First it was books, then it was the Kindle. It was DVD box sets, then it was making the shows themselves. It was CDs, then it was streaming, and now, a music festival.
The next step in Amazon’s iterative takeover of western culture has been announced for December in Las Vegas: Intersect, a two-day festival featuring acts including Foo Fighters, Beck, Kacey Musgraves and Anderson .Paak. It also promises a “postapocalyptic dodgeball stadium,” a “mega-sized ball pit with over 200,000 balls”, visual art installations, and games including one where you try to mash buttons at high speed. The latter is the perfect symbol for the enterprise: one that values immediate sensory thrills over deep cultural engagement, and which tries to press every pop-cultural button as hard and fast as it can in an attempt to succeed.
The lineup faces firmly towards the millennials and Gen Z hipsters that Amazon so need to ensure ongoing relevance: leftfield black talent such as Flying Lotus, HER, Thundercat and Jpegmafia; new indie stars like Japanese Breakfast, Snail Mail and Miya Folick; dance tracks from Jamie xx, Max Cooper and Gesaffelstein. The Black Madonna, another of the DJs booked to play, has reacted with horror at the festival announcement, saying that Amazon’s name was not mentioned on the paperwork she signed.
Musgraves, meanwhile, is set to perform alongside “500 Intel drones programmed and flown by a female-led team in a tribute to women’s contributions to advancements in technology”. Given there is a gender pay gap of 11.6% among computer programmers in the US, way above the national average of 4.9%, this is a wretchedly offensive and banal initiative. With this, and its excellent, studiously diverse music lineup, Intersect is merely an attempt to gild Amazon with wokeness and credibility.
This is nothing new. Music is the most cheap and easily available cultural form of all, accessible via streaming, radio, YouTube and elsewhere. Compared with film, TV, literature or anything on stage, it is also the cheapest and easiest to make, as grassroots scenes from blues to UK drill attest. So music has an immediacy and authenticity to it that is absolute catnip for brands, who long for such qualities in their own advertising – the simplest way to access it is to simply shackle themselves to the music.
Red Bull is the master of the craft, nurturing musicians in its Red Bull Music Academy and publishing music journalism – before it switched tack to its own festival held in London last month headlined by Aphex Twin. Savvier still is Boiler Room, the live-streaming, brand-supported dance music site who have started their own music festival but also their own advertising agency, leveraging the cool – and the data-led audience insights – they have earned over the last decade to sell back to brands. The two other big names in streaming, Spotify and Apple, have their own music events: the former’s Who We Be festival returns for a third year in November, while the latter has replaced its Apple Music festival with its Up Next Live concert series.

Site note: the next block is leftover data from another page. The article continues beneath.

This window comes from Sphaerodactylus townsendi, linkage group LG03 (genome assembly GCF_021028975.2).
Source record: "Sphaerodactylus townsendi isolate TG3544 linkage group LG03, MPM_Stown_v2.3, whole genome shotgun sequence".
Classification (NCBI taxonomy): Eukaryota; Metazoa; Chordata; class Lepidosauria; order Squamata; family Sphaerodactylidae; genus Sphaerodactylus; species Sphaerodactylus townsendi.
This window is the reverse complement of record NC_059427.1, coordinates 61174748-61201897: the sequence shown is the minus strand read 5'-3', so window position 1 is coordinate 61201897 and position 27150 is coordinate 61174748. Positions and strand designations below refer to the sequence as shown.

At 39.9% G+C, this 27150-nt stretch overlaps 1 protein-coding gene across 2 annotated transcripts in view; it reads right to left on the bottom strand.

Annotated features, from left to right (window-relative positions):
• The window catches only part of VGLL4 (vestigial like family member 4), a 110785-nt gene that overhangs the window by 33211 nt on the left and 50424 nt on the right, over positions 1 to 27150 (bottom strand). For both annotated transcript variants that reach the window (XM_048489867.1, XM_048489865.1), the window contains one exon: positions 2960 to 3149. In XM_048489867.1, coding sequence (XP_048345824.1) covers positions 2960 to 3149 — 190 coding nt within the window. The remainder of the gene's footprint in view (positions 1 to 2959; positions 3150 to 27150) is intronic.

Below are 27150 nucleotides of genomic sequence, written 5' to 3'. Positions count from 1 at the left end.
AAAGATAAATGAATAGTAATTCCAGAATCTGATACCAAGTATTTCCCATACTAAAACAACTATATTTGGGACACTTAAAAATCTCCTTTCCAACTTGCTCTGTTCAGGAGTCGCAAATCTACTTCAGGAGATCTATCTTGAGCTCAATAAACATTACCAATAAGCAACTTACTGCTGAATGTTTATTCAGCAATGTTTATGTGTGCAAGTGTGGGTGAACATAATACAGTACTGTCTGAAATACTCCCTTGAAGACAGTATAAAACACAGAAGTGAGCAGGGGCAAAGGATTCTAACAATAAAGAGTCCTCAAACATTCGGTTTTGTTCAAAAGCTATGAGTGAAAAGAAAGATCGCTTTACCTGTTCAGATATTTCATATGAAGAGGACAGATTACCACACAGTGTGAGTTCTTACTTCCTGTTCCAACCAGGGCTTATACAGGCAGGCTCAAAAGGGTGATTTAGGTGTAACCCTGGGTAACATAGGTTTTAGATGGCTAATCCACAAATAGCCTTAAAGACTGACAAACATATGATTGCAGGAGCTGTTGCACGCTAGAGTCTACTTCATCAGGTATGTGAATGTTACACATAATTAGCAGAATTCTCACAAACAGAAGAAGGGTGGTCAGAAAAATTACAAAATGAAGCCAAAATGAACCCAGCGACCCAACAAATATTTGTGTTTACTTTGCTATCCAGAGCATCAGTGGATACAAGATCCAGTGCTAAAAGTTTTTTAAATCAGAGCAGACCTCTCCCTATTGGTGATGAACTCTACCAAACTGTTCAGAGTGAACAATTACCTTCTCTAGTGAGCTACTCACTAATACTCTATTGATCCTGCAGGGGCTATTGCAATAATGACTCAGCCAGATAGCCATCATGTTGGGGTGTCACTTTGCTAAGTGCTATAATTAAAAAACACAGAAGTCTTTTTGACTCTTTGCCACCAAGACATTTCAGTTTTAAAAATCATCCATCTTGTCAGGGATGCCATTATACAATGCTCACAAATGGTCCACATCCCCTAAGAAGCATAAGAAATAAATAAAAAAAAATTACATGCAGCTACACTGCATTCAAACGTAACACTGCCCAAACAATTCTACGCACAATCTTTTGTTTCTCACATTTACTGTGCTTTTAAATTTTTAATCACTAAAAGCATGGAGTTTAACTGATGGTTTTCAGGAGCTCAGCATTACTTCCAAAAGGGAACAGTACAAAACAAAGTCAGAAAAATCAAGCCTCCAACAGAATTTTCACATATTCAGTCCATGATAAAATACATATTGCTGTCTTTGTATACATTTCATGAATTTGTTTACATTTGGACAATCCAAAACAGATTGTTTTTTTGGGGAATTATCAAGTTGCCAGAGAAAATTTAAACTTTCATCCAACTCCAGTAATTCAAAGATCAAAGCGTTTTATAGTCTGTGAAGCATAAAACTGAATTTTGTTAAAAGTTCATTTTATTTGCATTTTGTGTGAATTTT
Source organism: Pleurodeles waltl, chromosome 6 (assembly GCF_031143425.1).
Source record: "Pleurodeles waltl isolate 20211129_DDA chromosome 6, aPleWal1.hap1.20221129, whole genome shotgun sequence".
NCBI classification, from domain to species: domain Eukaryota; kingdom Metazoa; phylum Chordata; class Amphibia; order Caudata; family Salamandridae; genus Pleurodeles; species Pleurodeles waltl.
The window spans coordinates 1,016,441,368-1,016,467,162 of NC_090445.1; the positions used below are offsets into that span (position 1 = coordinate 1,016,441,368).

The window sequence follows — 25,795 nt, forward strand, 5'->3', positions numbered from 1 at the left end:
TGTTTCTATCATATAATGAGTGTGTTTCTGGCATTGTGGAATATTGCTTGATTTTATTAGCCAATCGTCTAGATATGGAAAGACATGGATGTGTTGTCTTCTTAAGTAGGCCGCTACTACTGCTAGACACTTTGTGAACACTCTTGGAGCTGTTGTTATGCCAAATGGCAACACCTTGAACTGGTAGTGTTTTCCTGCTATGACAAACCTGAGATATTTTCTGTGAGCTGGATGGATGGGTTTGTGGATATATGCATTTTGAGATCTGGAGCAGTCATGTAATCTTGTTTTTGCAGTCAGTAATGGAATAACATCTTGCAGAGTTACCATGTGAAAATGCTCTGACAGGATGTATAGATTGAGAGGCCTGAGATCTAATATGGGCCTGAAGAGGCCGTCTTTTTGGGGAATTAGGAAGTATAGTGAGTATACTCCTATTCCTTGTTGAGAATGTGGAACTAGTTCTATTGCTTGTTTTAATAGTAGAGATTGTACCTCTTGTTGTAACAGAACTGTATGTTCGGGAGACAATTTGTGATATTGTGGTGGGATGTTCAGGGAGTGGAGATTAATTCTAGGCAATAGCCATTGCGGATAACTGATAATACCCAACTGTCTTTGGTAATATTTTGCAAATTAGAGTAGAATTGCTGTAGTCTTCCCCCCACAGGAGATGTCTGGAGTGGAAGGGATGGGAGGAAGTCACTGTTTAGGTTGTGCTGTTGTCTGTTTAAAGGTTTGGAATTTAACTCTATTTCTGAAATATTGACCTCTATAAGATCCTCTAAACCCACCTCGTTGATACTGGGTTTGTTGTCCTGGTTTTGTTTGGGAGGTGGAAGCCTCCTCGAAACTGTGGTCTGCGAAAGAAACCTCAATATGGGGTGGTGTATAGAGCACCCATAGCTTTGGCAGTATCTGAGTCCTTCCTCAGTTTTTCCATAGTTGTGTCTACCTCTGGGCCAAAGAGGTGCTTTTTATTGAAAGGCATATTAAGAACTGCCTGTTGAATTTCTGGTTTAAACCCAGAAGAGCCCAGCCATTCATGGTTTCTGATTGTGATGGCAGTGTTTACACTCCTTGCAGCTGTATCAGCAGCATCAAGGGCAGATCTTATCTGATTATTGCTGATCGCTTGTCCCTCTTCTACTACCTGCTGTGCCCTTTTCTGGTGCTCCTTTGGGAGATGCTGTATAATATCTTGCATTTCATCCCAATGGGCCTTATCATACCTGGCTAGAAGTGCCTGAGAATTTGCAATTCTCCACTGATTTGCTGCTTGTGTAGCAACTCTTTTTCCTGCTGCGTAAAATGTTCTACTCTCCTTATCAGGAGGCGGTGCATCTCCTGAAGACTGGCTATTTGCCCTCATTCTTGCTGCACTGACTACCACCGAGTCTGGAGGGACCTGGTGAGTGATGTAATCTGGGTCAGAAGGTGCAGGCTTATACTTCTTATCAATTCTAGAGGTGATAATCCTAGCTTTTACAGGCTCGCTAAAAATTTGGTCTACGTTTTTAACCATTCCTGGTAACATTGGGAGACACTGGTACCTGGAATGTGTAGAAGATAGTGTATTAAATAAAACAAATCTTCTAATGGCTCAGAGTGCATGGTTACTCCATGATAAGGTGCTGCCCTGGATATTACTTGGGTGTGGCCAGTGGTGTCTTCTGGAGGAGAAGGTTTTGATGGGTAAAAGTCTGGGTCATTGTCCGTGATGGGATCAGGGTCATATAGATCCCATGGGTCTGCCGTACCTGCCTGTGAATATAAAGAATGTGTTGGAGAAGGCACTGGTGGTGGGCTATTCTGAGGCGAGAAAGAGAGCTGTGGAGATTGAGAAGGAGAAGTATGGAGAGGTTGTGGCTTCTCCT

Other music festivals may not be run by brands or advertising agencies, but they feel that way. Over the last two years it has been a strange and ghastly experience walking through London’s All Points East festival (whose branding aesthetic is echoed by Amazon’s Intersect), where the brilliance of the artists – Björk, Nick Cave, etc – is dulled by vast walk-in advertising experiences for Jägermeister, Samsung, Tinder and others.
The head of one hip independent company told me its audience see them as more, not less legitimate if they do brand partnerships
This co-opting of musical space by branding has become so normalised that the head of one hip independent London music company told me that its audience see them as more, not less legitimate if they do brand partnerships. A PR for Red Bull recently assured me, regarding coverage of one of its events, that “this is not a sponsored/branded event, the event is produced and owned by Red Bull”, as if it was a Medici-style cultural patron rather than an energy drink brand.
But we should rail against this normalisation. To walk through a music festival that only exists because of a branding imperative is one of the most spiritually bereft experiences in cultural life. It’s almost worth going to them just to get the bracing sense of music being played for its own sake at others: the bucolic idyll of Green Man and End of the Road, or Glastonbury, where the only branding you see – beyond the glorious font of alcoholic glucose that is the Brothers cider bus – is for Oxfam, Greenpeace and WaterAid.
I just returned from Poland’s Unsound festival, one of Europe’s best. Aside from some unobtrusive sponsorship from Brooklyn Brewery at the closing party, the festival is funded via a variety of European and Polish bodies – it essentially insulates people from commerce for a week by deploying public funds. To me this is such an important psychic state: to not feel hectored to consume, as you do at so many branded festivals. Arts funding has an important role to play in clearing that space.
Unsound’s truly global lineup – from Kazakhstan to west Africa – meanwhile is not mere clout-mining or box-ticking in the manner of Intersect, but rather a product of true artistic passion and a desire for profound cultural conversation. Sure enough, it was only here or the likes of Glastonbury, rather than in the repugnant branded spaces of other festivals, that I could really lose my mind – or, as Intersect festival hopes for itself in perfect brand-speak, “create new paths of expression and new ways to engage your senses”.